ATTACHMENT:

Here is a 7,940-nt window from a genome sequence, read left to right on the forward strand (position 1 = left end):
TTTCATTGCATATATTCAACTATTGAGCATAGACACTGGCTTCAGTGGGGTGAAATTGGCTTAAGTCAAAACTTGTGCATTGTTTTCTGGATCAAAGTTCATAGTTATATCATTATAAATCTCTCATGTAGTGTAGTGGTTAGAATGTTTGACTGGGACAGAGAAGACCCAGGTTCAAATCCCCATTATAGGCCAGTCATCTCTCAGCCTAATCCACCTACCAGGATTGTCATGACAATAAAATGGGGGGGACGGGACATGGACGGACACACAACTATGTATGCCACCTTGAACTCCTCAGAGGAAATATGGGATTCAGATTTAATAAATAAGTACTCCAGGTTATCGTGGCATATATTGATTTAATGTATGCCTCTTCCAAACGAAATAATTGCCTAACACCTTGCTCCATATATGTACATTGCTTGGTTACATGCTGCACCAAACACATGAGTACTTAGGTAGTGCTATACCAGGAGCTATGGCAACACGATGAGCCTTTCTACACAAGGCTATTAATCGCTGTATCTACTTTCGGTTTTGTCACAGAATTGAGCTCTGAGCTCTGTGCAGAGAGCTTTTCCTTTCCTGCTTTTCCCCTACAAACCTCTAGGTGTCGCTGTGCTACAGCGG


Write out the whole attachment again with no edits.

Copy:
Here is a 7,940-nt window from a genome sequence, read left to right on the forward strand (position 1 = left end):
TTTCATTGCATATATTCAACTATTGAGCATAGACACTGGCTTCAGTGGGGTGAAATTGGCTTAAGTCAAAACTTGTGCATTGTTTTCTGGATCAAAGTTCATAGTTATATCATTATAAATCTCTCATGTAGTGTAGTGGTTAGAATGTTTGACTGGGACAGAGAAGACCCAGGTTCAAATCCCCATTATAGGCCAGTCATCTCTCAGCCTAATCCACCTACCAGGATTGTCATGACAATAAAATGGGGGGGACGGGACATGGACGGACACACAACTATGTATGCCACCTTGAACTCCTCAGAGGAAATATGGGATTCAGATTTAATAAATAAGTACTCCAGGTTATCGTGGCATATATTGATTTAATGTATGCCTCTTCCAAACGAAATAATTGCCTAACACCTTGCTCCATATATGTACATTGCTTGGTTACATGCTGCACCAAACACATGAGTACTTAGGTAGTGCTATACCAGGAGCTATGGCAACACGATGAGCCTTTCTACACAAGGCTATTAATCGCTGTATCTACTTTCGGTTTTGTCACAGAATTGAGCTCTGAGCTCTGTGCAGAGAGCTTTTCCTTTCCTGCTTTTCCCCTACAAACCTCTAGGTGTCGCTGTGCTACAGCGG